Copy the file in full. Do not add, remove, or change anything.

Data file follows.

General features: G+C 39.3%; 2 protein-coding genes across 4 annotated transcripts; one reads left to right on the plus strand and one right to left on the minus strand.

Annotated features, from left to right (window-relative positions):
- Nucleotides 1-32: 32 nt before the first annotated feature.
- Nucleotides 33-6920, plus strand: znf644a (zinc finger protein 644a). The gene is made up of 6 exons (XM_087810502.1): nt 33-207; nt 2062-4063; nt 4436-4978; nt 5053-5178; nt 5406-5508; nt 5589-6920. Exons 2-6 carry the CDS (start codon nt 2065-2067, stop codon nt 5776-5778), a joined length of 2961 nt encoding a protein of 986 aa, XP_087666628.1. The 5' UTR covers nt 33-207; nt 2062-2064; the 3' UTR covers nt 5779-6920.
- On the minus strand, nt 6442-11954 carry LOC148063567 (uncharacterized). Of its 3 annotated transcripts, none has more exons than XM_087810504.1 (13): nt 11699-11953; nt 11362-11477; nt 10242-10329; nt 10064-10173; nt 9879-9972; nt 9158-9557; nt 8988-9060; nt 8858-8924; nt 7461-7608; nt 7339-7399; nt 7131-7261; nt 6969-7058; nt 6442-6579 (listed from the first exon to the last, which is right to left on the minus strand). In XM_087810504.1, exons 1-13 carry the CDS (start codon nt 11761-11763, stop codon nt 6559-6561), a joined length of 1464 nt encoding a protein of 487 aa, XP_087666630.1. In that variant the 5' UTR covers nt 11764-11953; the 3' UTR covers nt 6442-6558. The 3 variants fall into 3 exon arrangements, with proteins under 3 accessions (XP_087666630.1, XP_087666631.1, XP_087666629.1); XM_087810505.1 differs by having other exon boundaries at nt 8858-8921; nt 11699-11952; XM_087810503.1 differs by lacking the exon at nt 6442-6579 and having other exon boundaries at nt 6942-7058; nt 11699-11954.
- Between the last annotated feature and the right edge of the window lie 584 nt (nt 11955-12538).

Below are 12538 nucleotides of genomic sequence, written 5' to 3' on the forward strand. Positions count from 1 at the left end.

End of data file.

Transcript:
General features: G+C 39.3%; 2 protein-coding genes across 4 annotated transcripts; one reads left to right on the plus strand and one right to left on the minus strand.

Annotated features, from left to right (window-relative positions):
- Nucleotides 1-32: 32 nt before the first annotated feature.
- Nucleotides 33-6920, plus strand: znf644a (zinc finger protein 644a). The gene is made up of 6 exons (XM_087810502.1): nt 33-207; nt 2062-4063; nt 4436-4978; nt 5053-5178; nt 5406-5508; nt 5589-6920. Exons 2-6 carry the CDS (start codon nt 2065-2067, stop codon nt 5776-5778), a joined length of 2961 nt encoding a protein of 986 aa, XP_087666628.1. The 5' UTR covers nt 33-207; nt 2062-2064; the 3' UTR covers nt 5779-6920.
- On the minus strand, nt 6442-11954 carry LOC148063567 (uncharacterized). Of its 3 annotated transcripts, none has more exons than XM_087810504.1 (13): nt 11699-11953; nt 11362-11477; nt 10242-10329; nt 10064-10173; nt 9879-9972; nt 9158-9557; nt 8988-9060; nt 8858-8924; nt 7461-7608; nt 7339-7399; nt 7131-7261; nt 6969-7058; nt 6442-6579 (listed from the first exon to the last, which is right to left on the minus strand). In XM_087810504.1, exons 1-13 carry the CDS (start codon nt 11761-11763, stop codon nt 6559-6561), a joined length of 1464 nt encoding a protein of 487 aa, XP_087666630.1. In that variant the 5' UTR covers nt 11764-11953; the 3' UTR covers nt 6442-6558. The 3 variants fall into 3 exon arrangements, with proteins under 3 accessions (XP_087666630.1, XP_087666631.1, XP_087666629.1); XM_087810505.1 differs by having other exon boundaries at nt 8858-8921; nt 11699-11952; XM_087810503.1 differs by lacking the exon at nt 6442-6579 and having other exon boundaries at nt 6942-7058; nt 11699-11954.
- Between the last annotated feature and the right edge of the window lie 584 nt (nt 11955-12538).

Below are 12538 nucleotides of genomic sequence, written 5' to 3' on the forward strand. Positions count from 1 at the left end.